Rome, Italy: 13 Places Every Traveler Should Visit
Rome, Italy: 13 Places Every Traveler Should Visit (according to Lonely Planet)
13. People-Watching on Piazza di Spagna
The Piazza di Spagna (Spanish Square) is the most famous square in Rome. For a very long time it was the meeting point of all foreigners coming to Rome. In the 17th cent it was the residence of the Spanish Ambassador to the Holy See.
Viterbo is an ancient city and comune in the Lazio region of central Italy. The historic center of the city is surrounded by medieval walls, still intact, built during the 11th and 12th centuries. Entrance to the walled center of the city is through ancient gates.
11. Rome’s Piazzas
Hanging out on Rome’s showcase piazzas is part and parcel of Roman life. The narrow streets frequently broaden out into small or large squares, which usually have one or more churches and a fountain or two.
10. Roman Forum
If stones could talk: these hallowed ruins were the most powerful seat of government in the world. The Forum is much less crowded than the Colosseum and, from a historical perspective, much more interesting.
9. Capitoline Museums
Built in the 17th century to a design based on an architectural sketch by Michelangelo. Highlights include the ancient Colossus of Constantine statue, The Dying Gaul, a magnificent marble sculpture that copies a bronze Greek original of the 3rd century BC and the Capitoline Venus.
8. Dining al Fresco
Eating out is one of the great pleasures of Rome, especially in summer when it’s warm enough to dine al fresco. There’s nothing like sitting out on a beautiful cobbled lane to dine on fine Italian food and lusty local wine, while all around you the city plays out its daily show.
7. Ostia Antica
Originally a colony of Rome, Ostia grew to become the major port of the city. It was situated on the mouth of the Tiber, the word Ostia meaning mouth. The town’s growth started in the late Republic, but expanded rapidly under the Emperors Claudius and Trajan. The ruins are similar to those in Pompeii, but there are no wealthy houses in Ostia.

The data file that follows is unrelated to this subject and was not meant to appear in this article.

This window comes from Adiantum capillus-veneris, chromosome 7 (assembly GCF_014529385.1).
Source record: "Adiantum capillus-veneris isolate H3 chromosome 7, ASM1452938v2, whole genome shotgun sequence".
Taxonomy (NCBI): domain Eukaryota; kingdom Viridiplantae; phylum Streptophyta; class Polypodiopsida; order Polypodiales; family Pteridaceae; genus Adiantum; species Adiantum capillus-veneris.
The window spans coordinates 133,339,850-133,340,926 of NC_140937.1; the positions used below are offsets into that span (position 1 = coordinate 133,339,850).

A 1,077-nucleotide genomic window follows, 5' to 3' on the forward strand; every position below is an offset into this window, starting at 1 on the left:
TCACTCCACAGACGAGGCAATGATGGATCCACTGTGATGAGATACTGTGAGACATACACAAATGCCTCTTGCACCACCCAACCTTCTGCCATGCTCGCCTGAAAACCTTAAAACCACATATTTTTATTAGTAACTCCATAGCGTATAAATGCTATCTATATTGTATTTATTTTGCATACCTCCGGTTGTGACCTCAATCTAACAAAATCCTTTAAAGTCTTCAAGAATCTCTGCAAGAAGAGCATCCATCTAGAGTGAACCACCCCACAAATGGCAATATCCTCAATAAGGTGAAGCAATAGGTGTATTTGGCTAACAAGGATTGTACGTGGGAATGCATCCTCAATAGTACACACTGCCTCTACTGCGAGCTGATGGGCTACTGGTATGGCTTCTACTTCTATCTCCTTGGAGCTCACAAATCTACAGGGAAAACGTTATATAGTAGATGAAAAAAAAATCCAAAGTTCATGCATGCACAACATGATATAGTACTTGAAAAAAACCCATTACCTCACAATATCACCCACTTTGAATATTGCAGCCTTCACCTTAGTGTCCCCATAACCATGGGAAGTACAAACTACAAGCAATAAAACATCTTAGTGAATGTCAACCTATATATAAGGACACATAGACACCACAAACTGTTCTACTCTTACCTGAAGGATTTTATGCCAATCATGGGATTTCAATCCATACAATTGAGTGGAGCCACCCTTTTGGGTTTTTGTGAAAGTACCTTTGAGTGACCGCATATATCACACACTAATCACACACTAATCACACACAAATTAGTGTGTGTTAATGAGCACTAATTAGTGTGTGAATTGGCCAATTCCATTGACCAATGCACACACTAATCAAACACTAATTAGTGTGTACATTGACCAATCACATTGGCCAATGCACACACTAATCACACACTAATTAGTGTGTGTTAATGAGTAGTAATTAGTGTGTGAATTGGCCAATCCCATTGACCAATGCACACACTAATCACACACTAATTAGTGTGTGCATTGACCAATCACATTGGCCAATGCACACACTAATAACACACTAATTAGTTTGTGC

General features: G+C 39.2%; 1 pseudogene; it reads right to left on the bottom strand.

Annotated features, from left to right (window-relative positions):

6. St Peter’s Basilica
The centre of the Catholic world, this magnificent basilica with its Michelangelo designed dome has an awe-inspiring interior. This place is huge, but everything is in such proportion that the scale escapes you. The overall design by Bramante and Michelangelo is Late Renaissance but the façade designed by Maderno and the interior, which owes much to Bernini, are both Baroque in style.
5. Vatican Museums
One of the greatest art galleries in the world, the museum is most famous for its spiral staircase, the Raphael Rooms and the exquisitely decorated Sistine Chapel famous for Michelangelo’s frescoes. Much of the museum is organized so you follow a one-way route leading to Raphael’s rooms and the Sistine Chapel but there is much more to see as well.
Originally built in 27 BCE, by the Emperor Hadrian, this ancient temple was built as a temple to all the gods of the Roman state but has served as a Christian church since the 7th century. It is the only building from the Graeco-Roman world which has remained substantially intact and in continuous use throughout to the present day, and as it is still a functioning church, silence is requested during your visit.
3. Museo e Galleria Borghese
The Borghese Gallery is an art gallery in Rome, Italy, housed in the former Villa Borghese Pinciana. It is a building that was from the first integral with its gardens, nowadays considered quite separately by tourists as the Villa Borghese gardens. The Galleria Borghese houses a substantial part of the Borghese collection of paintings, sculpture and antiquities, begun by Cardinal Scipione Borghese, the nephew of Pope Paul V.
Rome’s seven hills offer some superb vantage points. One of the best is the Palatino, a gorgeous green expanse of evocative ruins, towering pine trees and sweeping views that rises above the Roman Forum. This is where it all began, where Romulus supposedly killed Remus and founded the city in 753 BC, and where the ancient Roman emperors lived in unimaginable luxury.
Known properly as the Flavian Amphitheatre, this most famous of Roman landmarks takes its name from the giant statue of the emperor Nero that once stood near this location. Originally capable of seating some 50,000 spectators for animal fights and gladiatorial combats, the amphitheatre was a project started by the Emperor Vespasian in 72 and completed by his son Domitian sometime in the 80s.